Richard Weitz: the extension of the START treaty does not mean a break in relations between the United States and Russia
Richard Weitz Discusses the Future of the START Treaty
At the same time, the current agreement on the limitation of offensive arms remains a symbol of strategic stability between our two countries.
US President Joe Biden will push for a five-year extension of the strategic offensive arms reduction and limitation treaty with Russia known as START III. This was announced on Thursday by the White House. The contract expires on February 5.
«I can confirm that the United States intends to pursue a five-year extension of START III, in accordance with the terms of the agreement. The President has made it clear that START III is in the national security interests of the United States. Prolongation of the treaty makes even more sense when relations with Russia are as hostile as at present. START-3 – the only remaining treaty limiting Russia’s nuclear forces, and it is a symbol of strategic stability between our two countries», – said a spokeswoman for the White House Jen Psaki.
The White House decision is one of the important foreign policy decisions of the new administration. The Kremlin welcomed this step.
«Russia and the Russian President have consistently advocated the preservation of this most important and cornerstone document from the point of view of world stability and security. Therefore, if our American colleagues really show the will to preserve this document through its initial extension, this can only be welcomed.» – said the spokesman for the Russian president Dmitry Peskov.
Donald Trump’s administration at one time tried to put forward additional conditions for the extension of the agreement, which Moscow rejected. Richard Weitz (Richard Weitz), a senior military analyst at the Hudson Institute, notes that extending the agreement for five years will give the United States more time to develop next steps in this direction. For example, discuss systems that are not covered by the existing agreement – Russian non-strategic nuclear weapons.
«Existing contract – the only major agreement in force between the United States and Russia limiting nuclear forces, their number, and the development of Russian strategic forces. The American arsenal will be below the established norm for the next five years, so it is logical that Russia also does not exceed this norm. The agreement also provides an opportunity to check the nuclear arsenal of the two countries. Without this agreement, relations between Washington and Moscow would be in free flight. Given that the new administration plans to hold the Kremlin accountable for cyberattacks, the poisoning of Navalny and other Russian actions, it is desirable to have a positive element that can be used in the future.», – expert thinks.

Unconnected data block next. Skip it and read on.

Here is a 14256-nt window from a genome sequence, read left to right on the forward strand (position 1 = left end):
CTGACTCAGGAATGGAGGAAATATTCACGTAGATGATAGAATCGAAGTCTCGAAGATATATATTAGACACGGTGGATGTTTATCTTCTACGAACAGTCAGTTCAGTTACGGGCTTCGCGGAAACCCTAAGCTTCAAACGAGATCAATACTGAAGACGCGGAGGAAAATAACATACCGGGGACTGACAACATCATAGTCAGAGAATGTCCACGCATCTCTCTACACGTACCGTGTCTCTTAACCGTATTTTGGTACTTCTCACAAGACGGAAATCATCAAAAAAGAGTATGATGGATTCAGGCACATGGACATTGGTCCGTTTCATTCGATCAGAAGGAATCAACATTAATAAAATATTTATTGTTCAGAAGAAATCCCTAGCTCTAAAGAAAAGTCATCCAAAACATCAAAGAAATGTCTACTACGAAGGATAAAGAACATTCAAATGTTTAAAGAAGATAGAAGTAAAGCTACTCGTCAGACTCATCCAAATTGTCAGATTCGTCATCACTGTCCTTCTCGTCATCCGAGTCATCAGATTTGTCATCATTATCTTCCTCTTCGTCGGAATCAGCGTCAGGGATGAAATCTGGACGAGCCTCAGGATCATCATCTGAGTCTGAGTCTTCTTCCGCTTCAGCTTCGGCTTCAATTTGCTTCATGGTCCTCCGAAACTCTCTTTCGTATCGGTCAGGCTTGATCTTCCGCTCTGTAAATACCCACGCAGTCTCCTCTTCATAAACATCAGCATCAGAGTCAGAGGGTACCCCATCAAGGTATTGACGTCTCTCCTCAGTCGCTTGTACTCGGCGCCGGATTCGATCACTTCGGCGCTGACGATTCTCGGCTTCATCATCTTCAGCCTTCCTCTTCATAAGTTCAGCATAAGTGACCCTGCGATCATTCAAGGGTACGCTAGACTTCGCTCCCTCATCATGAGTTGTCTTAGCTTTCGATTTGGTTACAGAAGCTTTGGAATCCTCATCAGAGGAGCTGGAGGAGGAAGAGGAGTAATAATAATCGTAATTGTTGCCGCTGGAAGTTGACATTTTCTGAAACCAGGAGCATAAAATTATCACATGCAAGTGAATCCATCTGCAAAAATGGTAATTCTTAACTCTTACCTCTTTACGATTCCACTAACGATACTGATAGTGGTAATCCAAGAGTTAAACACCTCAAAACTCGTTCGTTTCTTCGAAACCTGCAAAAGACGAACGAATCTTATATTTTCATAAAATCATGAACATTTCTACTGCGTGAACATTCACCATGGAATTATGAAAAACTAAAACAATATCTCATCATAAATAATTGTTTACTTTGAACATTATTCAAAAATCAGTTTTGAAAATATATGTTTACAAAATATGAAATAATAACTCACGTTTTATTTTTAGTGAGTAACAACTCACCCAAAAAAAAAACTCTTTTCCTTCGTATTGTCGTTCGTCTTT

Richard Weitz stresses: extending the treaty does not mean deepening cooperation between countries.
«In some cases, an arms control treaty is needed when relations between countries are bad, as it is now. I believe that tensions between the US and Russia will continue over the next four years. – he adds. – We have seen several attempts to improve them over the past decades. – after “cold war”, attacks on September 11, 2001, under the presidency of Obama and Trump. They all failed. So it is quite understandable why this administration does not seek to take active steps. Yes, relations can improve, but this will require not only efforts from the United States, but also a new leadership in Russia that will be more open to cooperation with the West.».
Richard Weitz believes that the extension of the START-3 treaty will not affect the modernization of the US nuclear triad, which was started by former US President Donald Trump.
Against this background, the Treaty on the Prohibition of Nuclear Weapons entered into force today. – the first instrument in the field of nuclear disarmament in more than 20 years. UN Secretary General António Guterres and the International Red Cross and Red Crescent Movement welcomed the event. The treaty has been ratified by 51 states, but the main nuclear powers, including the United States and Russia, are not among them.